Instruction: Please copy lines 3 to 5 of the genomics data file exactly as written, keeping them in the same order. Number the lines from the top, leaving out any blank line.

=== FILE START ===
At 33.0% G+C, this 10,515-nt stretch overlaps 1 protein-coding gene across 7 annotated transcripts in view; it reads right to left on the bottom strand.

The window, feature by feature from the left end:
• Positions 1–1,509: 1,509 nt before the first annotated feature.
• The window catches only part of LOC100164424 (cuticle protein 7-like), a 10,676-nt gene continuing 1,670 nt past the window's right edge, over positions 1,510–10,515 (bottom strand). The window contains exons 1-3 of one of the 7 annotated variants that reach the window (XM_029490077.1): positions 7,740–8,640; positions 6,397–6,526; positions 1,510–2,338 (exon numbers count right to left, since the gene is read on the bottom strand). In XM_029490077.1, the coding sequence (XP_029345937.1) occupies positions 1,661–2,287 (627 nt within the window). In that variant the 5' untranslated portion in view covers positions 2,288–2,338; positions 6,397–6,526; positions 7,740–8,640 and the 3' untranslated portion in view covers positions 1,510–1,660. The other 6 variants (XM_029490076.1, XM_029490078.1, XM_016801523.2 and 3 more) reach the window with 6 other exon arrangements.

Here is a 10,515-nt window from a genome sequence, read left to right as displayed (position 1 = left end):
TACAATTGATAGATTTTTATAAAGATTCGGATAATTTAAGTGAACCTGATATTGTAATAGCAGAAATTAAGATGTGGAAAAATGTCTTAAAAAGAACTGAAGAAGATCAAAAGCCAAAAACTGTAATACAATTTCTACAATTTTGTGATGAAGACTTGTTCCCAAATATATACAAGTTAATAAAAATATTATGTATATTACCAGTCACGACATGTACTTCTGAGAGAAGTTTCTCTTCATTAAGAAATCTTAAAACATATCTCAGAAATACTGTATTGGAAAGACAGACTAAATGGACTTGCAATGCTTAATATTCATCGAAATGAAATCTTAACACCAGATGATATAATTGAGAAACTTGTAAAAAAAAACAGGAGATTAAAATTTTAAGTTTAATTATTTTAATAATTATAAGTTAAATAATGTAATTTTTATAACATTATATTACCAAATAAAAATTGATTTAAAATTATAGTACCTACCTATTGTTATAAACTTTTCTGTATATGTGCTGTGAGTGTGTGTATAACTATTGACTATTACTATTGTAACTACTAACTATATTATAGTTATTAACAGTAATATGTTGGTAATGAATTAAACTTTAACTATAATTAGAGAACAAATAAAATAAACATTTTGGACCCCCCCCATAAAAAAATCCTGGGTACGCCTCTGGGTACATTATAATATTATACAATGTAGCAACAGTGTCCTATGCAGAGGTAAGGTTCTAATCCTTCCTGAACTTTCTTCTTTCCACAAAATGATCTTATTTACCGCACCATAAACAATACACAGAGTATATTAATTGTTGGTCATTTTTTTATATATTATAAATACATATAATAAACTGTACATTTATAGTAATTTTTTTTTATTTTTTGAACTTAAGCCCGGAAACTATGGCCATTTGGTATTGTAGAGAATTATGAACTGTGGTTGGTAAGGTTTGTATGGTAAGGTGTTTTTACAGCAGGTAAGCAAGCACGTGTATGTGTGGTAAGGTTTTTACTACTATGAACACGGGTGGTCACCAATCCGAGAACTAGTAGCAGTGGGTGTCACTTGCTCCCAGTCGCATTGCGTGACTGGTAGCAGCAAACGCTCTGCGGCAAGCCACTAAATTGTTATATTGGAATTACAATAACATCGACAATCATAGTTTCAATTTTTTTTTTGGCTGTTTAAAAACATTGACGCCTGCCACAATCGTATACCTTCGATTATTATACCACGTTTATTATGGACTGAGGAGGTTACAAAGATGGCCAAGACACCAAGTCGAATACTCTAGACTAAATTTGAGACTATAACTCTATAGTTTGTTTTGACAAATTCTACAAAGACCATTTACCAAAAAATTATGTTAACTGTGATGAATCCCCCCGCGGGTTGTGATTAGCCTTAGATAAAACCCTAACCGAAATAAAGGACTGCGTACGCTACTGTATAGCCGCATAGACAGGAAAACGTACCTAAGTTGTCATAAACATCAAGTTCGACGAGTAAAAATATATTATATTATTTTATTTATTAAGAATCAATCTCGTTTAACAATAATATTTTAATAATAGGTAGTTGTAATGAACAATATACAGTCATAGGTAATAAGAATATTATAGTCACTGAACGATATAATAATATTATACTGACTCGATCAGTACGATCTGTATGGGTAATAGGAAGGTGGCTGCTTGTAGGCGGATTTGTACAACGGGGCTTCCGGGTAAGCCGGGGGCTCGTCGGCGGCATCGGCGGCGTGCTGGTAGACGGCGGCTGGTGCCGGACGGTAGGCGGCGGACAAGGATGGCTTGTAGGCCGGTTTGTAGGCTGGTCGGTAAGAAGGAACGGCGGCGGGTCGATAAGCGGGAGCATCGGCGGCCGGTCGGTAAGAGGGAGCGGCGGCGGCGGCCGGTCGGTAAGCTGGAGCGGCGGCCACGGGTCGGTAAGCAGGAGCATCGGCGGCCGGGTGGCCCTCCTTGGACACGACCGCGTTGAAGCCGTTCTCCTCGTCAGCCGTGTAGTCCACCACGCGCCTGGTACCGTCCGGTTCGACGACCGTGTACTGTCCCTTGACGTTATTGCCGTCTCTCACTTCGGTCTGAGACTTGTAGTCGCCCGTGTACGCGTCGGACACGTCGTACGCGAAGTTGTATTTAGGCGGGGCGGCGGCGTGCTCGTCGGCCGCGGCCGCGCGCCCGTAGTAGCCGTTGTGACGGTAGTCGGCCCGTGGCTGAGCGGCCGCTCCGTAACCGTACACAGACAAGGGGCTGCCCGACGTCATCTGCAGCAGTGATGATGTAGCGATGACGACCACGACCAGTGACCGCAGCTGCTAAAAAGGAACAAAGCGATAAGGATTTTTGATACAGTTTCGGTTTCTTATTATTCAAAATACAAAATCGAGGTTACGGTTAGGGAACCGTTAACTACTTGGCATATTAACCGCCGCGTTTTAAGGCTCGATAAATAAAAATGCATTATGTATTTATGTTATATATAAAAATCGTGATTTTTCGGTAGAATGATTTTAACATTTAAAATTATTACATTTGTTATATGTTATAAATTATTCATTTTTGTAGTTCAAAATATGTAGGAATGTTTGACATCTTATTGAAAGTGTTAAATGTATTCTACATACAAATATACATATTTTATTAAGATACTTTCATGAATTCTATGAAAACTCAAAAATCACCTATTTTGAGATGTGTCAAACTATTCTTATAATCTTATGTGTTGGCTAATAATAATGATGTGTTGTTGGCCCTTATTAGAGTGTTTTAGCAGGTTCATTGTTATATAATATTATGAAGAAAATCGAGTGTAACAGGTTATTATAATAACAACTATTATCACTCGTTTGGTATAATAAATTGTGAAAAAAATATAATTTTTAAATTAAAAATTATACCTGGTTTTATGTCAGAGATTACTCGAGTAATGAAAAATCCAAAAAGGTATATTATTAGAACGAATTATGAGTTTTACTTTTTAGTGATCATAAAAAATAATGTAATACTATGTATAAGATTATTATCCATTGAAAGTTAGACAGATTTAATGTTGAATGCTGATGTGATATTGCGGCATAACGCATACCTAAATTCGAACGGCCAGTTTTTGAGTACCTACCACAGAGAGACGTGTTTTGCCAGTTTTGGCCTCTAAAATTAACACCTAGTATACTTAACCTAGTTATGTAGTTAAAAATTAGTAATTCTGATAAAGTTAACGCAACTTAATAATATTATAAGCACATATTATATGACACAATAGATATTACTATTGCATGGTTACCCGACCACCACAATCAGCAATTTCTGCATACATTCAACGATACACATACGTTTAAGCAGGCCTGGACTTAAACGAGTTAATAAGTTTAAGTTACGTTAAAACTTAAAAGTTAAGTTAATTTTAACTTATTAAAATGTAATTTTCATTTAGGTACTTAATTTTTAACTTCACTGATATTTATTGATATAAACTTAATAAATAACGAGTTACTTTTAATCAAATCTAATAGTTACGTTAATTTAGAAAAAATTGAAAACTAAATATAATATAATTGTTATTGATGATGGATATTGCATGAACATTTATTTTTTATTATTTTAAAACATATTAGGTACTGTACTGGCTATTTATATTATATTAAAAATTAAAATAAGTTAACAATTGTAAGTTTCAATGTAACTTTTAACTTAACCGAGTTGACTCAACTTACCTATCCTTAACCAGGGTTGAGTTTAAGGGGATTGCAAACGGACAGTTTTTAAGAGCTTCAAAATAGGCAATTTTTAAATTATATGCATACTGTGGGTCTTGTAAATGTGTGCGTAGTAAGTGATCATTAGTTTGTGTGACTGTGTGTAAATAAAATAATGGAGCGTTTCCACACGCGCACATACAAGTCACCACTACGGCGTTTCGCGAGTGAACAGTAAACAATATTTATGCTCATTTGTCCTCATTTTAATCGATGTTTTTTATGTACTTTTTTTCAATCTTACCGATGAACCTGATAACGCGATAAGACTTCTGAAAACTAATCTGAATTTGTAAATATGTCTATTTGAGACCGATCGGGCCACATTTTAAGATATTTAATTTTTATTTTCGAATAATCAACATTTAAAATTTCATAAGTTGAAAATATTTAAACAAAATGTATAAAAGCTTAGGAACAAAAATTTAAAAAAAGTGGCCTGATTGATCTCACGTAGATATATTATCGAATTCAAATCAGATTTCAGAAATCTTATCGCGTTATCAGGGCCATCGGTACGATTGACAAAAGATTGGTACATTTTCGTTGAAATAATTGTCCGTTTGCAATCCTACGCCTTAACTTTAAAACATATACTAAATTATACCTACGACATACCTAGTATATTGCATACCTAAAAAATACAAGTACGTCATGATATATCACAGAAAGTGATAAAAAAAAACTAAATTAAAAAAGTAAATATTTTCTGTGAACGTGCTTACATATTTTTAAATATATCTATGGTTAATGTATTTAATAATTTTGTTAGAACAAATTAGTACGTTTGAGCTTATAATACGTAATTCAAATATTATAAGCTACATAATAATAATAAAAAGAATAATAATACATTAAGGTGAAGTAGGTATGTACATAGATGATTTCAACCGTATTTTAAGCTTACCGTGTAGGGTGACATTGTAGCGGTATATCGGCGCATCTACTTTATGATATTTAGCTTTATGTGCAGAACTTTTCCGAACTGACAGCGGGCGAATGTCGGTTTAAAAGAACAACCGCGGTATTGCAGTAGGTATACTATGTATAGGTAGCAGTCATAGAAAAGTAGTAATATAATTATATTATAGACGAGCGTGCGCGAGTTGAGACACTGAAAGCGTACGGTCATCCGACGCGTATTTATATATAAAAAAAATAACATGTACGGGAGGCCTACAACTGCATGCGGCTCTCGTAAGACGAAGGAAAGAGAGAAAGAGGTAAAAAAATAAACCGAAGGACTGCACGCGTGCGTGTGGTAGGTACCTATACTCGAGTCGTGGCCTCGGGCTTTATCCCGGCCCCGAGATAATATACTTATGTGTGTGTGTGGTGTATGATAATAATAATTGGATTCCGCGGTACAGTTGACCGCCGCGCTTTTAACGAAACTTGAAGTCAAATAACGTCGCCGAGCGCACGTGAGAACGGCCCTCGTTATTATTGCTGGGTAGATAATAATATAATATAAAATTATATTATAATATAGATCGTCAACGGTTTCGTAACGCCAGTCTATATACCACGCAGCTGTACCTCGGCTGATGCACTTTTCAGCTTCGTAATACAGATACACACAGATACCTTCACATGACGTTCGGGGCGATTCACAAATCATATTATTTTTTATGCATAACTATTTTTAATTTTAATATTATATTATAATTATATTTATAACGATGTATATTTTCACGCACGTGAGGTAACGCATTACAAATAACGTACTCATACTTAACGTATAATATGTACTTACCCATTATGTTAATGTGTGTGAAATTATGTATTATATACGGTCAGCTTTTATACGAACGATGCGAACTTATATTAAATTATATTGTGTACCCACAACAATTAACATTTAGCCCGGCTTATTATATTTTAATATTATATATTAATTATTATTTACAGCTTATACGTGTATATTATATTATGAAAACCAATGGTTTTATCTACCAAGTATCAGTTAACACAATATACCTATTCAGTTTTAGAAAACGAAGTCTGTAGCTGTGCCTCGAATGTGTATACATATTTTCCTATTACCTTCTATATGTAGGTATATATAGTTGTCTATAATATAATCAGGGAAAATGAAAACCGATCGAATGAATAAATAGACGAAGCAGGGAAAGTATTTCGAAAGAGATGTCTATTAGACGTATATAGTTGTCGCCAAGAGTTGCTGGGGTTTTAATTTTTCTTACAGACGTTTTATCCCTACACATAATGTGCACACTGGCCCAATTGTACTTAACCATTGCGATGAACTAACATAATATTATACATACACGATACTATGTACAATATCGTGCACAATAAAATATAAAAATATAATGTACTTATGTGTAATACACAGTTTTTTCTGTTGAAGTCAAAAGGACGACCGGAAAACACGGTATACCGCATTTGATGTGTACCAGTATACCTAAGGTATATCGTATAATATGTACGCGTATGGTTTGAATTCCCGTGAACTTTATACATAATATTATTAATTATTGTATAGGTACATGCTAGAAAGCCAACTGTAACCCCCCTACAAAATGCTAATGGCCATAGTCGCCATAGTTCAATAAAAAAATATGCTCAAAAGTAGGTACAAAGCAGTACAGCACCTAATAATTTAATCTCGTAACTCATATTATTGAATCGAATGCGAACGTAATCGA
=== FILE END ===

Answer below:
• Positions 1–1,509: 1,509 nt before the first annotated feature.
• The window catches only part of LOC100164424 (cuticle protein 7-like), a 10,676-nt gene continuing 1,670 nt past the window's right edge, over positions 1,510–10,515 (bottom strand). The window contains exons 1-3 of one of the 7 annotated variants that reach the window (XM_029490077.1): positions 7,740–8,640; positions 6,397–6,526; positions 1,510–2,338 (exon numbers count right to left, since the gene is read on the bottom strand). In XM_029490077.1, the coding sequence (XP_029345937.1) occupies positions 1,661–2,287 (627 nt within the window). In that variant the 5' untranslated portion in view covers positions 2,288–2,338; positions 6,397–6,526; positions 7,740–8,640 and the 3' untranslated portion in view covers positions 1,510–1,660. The other 6 variants (XM_029490076.1, XM_029490078.1, XM_016801523.2 and 3 more) reach the window with 6 other exon arrangements.

Here is a 10,515-nt window from a genome sequence, read left to right as displayed (position 1 = left end):